After hemming and hawing for two years (since CES 2008 to be specific), I’ve finally taken the plunge and picked up a new gaming PC. I have to say, it was well worth the investment.
I’ve been waiting to pick up a new gaming rig for a while now, but I’ve been able to get by with my six-year-old single-core PC for games like ‘World of Warcraft’, ‘Plants vs. Zombies’ and ‘Peggle’, and even ‘StarCraft II’ if I severely overclock the processor. I had consoles to play with too, of course. So the lack of a gaming PC wasn’t a huge issue.
But man doth not live on console games alone. The more time I put into ‘Halo 3’ and ‘Modern Warfare 2’, the more I wished for the smooth and crisp control of a mouse and keyboard. So, with a nice check or two under my belt, I decided it was time at long last.
I’m not the kind of guy who just goes out and buys a PC. That’s not my style. I like getting the most for my money, and I absolutely hate stickers, decals and bloatware. I guess you could say I’m a bit of a minimalist. After researching on Tom’s Hardware, I put in the order from Newegg. The parts were ordered on December 6th and arrived on the 9th, ready to be put together.
Everything I ordered worked out beautifully and arrived in great condition, save the Samsung F3 hard drive that came DOA. I’m able to return it of course, but I had to run out to Best Buy and shell out for a Western Digital hard drive, which most enthusiasts consider inferior to the Samsung. It only ran me $20 over what the Samsung cost, so it wasn’t too bad. If it had been RAM that arrived non-functional, Best Buy wouldn’t have been an option. They’re completely unreasonable when it comes to most components.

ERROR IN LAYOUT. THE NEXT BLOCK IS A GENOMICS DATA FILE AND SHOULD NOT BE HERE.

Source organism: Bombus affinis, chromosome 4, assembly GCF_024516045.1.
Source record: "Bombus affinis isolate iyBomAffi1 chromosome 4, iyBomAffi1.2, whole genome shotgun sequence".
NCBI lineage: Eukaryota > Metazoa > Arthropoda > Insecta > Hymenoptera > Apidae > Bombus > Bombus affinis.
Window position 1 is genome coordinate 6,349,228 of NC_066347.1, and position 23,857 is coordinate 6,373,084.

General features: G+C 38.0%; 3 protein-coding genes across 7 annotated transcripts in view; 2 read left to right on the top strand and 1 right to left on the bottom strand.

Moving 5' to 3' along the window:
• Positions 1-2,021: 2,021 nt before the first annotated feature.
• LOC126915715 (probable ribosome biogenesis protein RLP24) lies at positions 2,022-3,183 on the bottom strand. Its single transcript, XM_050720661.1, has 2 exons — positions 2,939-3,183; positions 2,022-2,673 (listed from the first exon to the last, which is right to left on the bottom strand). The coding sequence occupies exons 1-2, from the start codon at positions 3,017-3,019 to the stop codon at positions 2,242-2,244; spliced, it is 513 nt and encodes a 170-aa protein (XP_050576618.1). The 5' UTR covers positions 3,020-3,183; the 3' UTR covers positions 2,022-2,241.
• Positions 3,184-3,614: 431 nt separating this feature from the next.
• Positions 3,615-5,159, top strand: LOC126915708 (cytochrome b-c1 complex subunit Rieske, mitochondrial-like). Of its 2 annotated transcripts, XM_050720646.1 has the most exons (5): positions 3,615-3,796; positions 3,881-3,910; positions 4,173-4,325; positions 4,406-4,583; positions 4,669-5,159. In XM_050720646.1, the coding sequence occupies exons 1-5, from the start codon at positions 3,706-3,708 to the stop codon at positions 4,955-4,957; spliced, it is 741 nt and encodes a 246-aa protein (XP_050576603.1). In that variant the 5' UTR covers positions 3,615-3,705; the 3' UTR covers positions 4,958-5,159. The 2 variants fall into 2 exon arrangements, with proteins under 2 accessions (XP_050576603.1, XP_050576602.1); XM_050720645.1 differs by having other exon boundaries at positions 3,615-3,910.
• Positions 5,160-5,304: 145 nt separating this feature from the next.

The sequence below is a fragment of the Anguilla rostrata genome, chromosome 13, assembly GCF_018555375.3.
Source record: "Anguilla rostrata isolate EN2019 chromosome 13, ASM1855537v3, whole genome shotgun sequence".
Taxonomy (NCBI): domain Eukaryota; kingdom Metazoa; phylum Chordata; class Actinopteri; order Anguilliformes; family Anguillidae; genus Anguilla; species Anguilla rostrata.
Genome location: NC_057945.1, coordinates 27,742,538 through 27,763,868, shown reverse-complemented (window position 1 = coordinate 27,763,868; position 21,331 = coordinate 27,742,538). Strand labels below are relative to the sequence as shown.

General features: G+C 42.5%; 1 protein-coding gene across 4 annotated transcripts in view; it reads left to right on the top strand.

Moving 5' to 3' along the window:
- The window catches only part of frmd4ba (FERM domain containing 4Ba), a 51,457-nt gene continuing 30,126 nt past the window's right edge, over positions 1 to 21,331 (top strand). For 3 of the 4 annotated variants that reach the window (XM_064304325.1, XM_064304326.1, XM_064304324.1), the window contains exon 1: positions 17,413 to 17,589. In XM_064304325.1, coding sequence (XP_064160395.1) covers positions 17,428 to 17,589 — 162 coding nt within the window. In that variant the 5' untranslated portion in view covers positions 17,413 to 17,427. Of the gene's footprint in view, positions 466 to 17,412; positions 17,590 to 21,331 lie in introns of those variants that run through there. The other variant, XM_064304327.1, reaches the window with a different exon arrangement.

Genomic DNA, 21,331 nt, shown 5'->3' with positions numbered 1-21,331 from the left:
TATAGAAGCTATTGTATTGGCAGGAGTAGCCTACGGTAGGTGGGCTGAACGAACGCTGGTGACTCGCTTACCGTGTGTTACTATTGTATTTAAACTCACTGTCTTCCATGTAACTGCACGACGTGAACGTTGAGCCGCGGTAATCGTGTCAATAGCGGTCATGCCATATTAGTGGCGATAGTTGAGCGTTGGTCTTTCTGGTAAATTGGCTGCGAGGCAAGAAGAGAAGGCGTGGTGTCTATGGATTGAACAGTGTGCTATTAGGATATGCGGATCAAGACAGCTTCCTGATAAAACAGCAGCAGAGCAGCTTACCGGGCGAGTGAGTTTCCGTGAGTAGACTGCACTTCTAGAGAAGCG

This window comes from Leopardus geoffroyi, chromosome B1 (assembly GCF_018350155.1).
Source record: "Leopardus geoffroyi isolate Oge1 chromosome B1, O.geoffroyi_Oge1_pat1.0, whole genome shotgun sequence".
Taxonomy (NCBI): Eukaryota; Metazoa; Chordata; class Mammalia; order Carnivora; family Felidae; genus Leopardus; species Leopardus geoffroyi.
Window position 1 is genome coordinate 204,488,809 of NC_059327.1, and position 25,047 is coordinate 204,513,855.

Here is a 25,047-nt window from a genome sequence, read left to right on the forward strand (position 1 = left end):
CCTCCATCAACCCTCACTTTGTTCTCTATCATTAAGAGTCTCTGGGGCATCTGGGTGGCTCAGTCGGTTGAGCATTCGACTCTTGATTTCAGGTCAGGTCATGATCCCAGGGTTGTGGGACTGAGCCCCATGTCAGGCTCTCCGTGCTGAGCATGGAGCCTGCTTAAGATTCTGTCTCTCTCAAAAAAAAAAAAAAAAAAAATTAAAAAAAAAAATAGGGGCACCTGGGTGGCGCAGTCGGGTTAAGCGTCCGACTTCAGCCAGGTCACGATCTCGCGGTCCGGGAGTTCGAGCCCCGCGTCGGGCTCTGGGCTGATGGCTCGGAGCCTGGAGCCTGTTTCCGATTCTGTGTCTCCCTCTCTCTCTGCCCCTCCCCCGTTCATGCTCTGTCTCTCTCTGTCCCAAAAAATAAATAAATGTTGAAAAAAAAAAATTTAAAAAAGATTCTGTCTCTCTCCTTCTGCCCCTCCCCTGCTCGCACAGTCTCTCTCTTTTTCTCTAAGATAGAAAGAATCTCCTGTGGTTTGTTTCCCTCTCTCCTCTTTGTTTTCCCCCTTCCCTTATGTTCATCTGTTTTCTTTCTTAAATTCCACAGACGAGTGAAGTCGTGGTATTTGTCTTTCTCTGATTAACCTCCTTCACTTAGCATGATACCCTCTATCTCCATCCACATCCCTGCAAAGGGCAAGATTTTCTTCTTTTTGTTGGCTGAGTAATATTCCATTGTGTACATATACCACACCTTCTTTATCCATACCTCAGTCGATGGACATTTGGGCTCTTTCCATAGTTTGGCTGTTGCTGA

The Antec 300 case I picked up is taller than I would have liked. I keep my computer inside a desk cubby with a closing door, and the extra height made me sacrifice a shelf. The case is wonderful to work with, though. I had no problem installing my parts. For what it’s worth, those blue LEDs look incredibly cool. Here’s the breakdown of the new rig:
– Antec 300 Illusion ATX Case – AMD Phenom II X4 955 Black Edition Processor
– ASUS Radeon HD 6850 1GB Video Card
– G. Skill Ripjaw Series 4GB (2 x 2GB ) RAM – ASRock 870 Extreme3 Motherboard
– Corsair 750TX 80 Plus Certified Power Supply
– Western Digital Caviar 1TB Hard Drive
– Microsoft Windows 7 Home Premium
In all, I spent around $900 on the new setup, and it’s been working out beautifully. Aside from the hard drive issue, the build went flawlessly. I’m happy with the way it looks, even if I would have liked to manage the cables a little better. Windows installation was smooth with a borrowed DVD-Rom drive (there’s really very little reason to own one). I was able to transfer most of my games from my old hard drive to my new one without issue.
With ‘World of Warcraft’ fully maxed out, I get around 60 FPS, except in the incredibly busy zones where it drops to the high 40s. ‘StarCraft II’ goes as high as 90 and as low as 60 FPS during particularly big battles. According to Fraps, I’m getting a solid 60 in ‘Civilization V’, ‘Company of Heroes’, ‘Mirror’s Edge’, and ‘Supreme Commander 2’.
That’s the best part of getting the new computer. I don’t have to worry about system requirements or playing around with settings. For the most part, I’m able to change everything to max and go for it. I don’t have to overclock to get performance that I’m happy with, and I can stay on the stock coolers until I do.
There’s plenty of room to expand, too. I’d like to get some liquid cooling action going – quiet computers are essential. I’ve got two RAM slots empty and room for another Radeon 6850 to run crossfire with my existing card. I can even upgrade the processor a bit if need be. I also plan to add a solid state drive or two in the next year if prices keep dropping.
There’s one upgrade that’s going to prove absolutely essential with all the time I spend on this PC, though: a more comfortable chair.